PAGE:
by Paul Roberts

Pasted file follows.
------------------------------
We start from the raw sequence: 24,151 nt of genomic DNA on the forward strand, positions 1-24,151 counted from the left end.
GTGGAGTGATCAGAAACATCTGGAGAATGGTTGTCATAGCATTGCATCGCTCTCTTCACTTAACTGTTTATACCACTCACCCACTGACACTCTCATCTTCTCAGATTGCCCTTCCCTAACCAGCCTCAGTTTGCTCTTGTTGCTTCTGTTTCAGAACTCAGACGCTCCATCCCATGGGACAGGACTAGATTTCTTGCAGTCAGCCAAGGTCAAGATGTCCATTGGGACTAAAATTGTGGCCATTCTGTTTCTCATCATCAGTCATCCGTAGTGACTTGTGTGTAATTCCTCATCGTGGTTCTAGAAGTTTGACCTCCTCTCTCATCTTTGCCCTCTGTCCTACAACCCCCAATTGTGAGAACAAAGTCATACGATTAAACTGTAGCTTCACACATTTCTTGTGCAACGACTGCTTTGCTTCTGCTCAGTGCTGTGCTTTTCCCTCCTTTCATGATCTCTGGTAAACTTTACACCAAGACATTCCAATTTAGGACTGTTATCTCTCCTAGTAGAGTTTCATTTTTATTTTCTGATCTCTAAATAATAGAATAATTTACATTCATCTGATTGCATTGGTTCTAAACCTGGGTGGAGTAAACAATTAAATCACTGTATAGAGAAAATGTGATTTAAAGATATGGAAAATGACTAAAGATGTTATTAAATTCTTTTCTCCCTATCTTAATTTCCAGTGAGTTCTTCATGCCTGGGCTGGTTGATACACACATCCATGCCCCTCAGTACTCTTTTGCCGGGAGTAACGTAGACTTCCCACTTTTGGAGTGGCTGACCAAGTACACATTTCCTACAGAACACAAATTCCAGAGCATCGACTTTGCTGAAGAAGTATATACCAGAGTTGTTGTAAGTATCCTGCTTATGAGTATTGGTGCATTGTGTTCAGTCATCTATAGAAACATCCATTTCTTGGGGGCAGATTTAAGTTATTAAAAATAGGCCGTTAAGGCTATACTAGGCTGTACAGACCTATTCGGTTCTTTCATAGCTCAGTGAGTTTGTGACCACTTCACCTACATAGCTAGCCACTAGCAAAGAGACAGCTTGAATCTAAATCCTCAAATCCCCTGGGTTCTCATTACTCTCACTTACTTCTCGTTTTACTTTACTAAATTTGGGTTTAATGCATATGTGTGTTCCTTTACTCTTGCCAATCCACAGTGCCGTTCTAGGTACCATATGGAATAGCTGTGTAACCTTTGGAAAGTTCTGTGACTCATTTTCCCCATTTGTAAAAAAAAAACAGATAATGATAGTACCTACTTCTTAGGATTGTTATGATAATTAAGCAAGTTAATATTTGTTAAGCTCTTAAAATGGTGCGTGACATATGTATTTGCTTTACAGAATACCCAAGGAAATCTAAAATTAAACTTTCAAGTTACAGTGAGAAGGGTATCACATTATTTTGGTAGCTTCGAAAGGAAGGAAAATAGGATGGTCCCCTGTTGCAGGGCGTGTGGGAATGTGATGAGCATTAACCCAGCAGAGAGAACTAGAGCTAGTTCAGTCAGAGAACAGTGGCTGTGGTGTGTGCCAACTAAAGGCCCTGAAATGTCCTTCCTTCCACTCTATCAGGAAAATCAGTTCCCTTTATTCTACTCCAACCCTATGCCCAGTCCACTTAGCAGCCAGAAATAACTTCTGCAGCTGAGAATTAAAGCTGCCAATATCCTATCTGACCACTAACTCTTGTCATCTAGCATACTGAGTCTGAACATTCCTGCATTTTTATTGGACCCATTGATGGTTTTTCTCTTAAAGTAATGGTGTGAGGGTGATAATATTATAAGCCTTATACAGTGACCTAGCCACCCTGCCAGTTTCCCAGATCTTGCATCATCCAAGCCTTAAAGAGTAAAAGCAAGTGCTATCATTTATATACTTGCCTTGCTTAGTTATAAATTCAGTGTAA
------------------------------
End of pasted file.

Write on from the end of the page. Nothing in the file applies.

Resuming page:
Bob was just another college student at the University of Buffalo when Uncle Sam interrupted, and told him to report to the military. While in the ASTP (Army Specialized Training Program) at Ohio State University he was perfunctorily yanked because of the urgent need for men in the European Theater of Operation (ETO), and trained as a medic. His unit, the 14th Armored Division, after a harrowing convoy trip across the Atlantic Ocean, arrived at the French port of Marseilles at the end of October 1944. Just a few months before, the port was occupied by the Nazis. As result of the invasion of southern France (Operation Dragoon) this port was taken by the French Second Corps commandos in a lightening thrust up from the Cote D’azur. However, before the Germans fled they laid over 5,000 different mines in the harbor, and filled 11 large ships with gravel, sunk them strategically as well as with three paquettes. It was a great tribute to Army engineers who cleared Joliette Harbor and within a few months 14 divisions were passing through daily, Bob’s included. Within two weeks, they were in combat with the Seventh Army, chasing Germans into the Vosges Mountains, in the area of Bannstein on the Alsace Plain. They attacked across the Lauter River, piercing the Westwall (Siegfried Line).